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June 3, 2013
Is Dumping Early a Good Plan?
If you are in a keeper league and your team is mired in the second division, you are at least considering packing it in and playing for 2014. However, depending on your league’s rules and the aggressiveness of your competitors, some of the teams in your league may have already thrown in the towel and begun to play for next year.
If this is the case, does this put your squad at a competitive disadvantage? Or is it possible to be patient, wait to cash in your chips, and wait as long as possible to play for next year?
In order to review this premise, I went back and reviewed 10 years of data from one of my non-expert leagues. This data is admittedly anecdotal to some degree; however, given the continuity of the league and how long it has been in existence, using this data as opposed to pulling data from several leagues that have not been around nearly as long seemed better, even if the methodology is imperfect.
Timing of Dump Trades vs. Results: 2002-2011
The table shows what I have always suspected: Dumping early doesn’t necessarily provide any kind of tactical advantage. Teams that give up early are no more likely to win than teams that wait and give up closer to the league’s trade deadline.
This flies in the face of conventional wisdom that says that it’s better to dump early. The reasons for this seem obvious:
All of these points seem fairly logical and coherent. Why is it, then, that it doesn’t work this way?
It’s a long season and an even longer offseason
If you dump in April, it’s certainly true that you have a greater chance of nabbing some of the best talent in your league. That talent, though, is going to sit on the shelf for you for almost a full calendar year. And—as we all know—a lot can happen in baseball in a full calendar year. Injuries can change the composition of your team in an instant. A young phenom who seemed like a sure thing last April might look like more of an above-average, everyday regular now. This doesn’t mean that your acquisition in July is automatically going to succeed while your acquisition in April is going to tank. It does mean that you are assuming the risk of a player’s future value for an additional amount of time.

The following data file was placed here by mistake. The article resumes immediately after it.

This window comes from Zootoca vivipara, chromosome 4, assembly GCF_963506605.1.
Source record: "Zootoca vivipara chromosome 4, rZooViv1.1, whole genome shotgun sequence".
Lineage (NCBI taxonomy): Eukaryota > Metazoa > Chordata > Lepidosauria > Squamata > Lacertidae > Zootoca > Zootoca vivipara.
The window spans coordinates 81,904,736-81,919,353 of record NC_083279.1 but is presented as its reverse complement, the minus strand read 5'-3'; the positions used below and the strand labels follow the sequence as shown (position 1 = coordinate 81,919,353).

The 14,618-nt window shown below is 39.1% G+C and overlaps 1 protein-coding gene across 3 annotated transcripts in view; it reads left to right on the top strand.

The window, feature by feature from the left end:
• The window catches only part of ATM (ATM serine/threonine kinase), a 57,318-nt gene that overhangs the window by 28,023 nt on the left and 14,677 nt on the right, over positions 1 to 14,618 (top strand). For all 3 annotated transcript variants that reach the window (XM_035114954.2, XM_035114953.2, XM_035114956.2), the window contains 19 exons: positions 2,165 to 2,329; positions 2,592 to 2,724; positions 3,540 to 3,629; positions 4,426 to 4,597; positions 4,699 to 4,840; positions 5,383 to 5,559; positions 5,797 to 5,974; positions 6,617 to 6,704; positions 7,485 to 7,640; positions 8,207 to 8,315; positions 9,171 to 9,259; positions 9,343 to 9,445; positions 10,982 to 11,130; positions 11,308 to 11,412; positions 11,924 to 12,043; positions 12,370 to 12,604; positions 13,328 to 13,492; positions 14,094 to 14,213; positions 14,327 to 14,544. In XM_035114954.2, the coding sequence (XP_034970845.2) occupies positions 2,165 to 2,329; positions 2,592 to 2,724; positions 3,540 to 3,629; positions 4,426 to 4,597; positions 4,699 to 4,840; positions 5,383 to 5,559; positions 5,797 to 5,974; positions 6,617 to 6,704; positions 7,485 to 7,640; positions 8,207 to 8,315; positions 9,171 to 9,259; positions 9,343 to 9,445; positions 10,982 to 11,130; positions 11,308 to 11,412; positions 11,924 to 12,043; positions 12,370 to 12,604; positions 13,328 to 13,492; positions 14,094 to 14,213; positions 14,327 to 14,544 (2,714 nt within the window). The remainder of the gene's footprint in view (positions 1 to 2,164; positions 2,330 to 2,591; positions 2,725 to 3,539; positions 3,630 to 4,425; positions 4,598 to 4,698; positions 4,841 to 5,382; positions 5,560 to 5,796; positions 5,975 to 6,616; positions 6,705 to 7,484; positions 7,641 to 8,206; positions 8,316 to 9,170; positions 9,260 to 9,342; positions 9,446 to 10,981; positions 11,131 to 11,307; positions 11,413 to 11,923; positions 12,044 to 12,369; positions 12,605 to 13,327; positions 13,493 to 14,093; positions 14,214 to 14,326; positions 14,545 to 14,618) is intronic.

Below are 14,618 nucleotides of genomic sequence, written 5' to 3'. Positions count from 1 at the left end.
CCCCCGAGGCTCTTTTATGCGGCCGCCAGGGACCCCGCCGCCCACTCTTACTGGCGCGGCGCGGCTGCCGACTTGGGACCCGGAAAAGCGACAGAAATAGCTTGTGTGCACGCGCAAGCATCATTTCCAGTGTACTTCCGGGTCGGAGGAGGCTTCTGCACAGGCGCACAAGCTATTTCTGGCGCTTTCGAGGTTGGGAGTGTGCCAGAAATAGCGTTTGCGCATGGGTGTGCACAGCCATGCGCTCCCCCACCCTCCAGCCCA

The trade market isn’t necessarily better early
The assumption that you are automatically going to find 11 hungry owners dying to trade for your players just because you’re the first one in the pool is a fallacy. In April, everyone is feeling out whether or not his team is a contender or not. In a longstanding keeper league, you are not the only one who entered the season with next year on the brain. And not everyone has the same attitude about burning young players to win next year. In fact, a team might be more confident trading his young studs in July than in April. Second place in July has a more solid feeling than second place in April.
Teams that dump early are bad
A bad team often needs more help than one or two dump trades are going to provide. Teams in 11th or 12th place that are throwing in the towel are usually doing so because their star players are hurt, their ace pitchers are throwing up an ERA in the neighborhood of 7.00, and their lineup has holes. Dumping early will help a little bit, but sometimes these types of teams are run by bad owners who wind up on a three-year plan.
This last point is perhaps the most important one in this type of analysis. Being a high-quality owner is far more important than when you decide to dump or if you decide to dump at all. If you can win your league frequently and be competitive every year in your league, I would advise against considering dumping at all. However, if you do have to dump and play for next year, it should be a last resort, not a first line of defense. Pushing yourself to be as competitive as possible every year is what makes you a better owner; running for the bus at the first sign of trouble does not.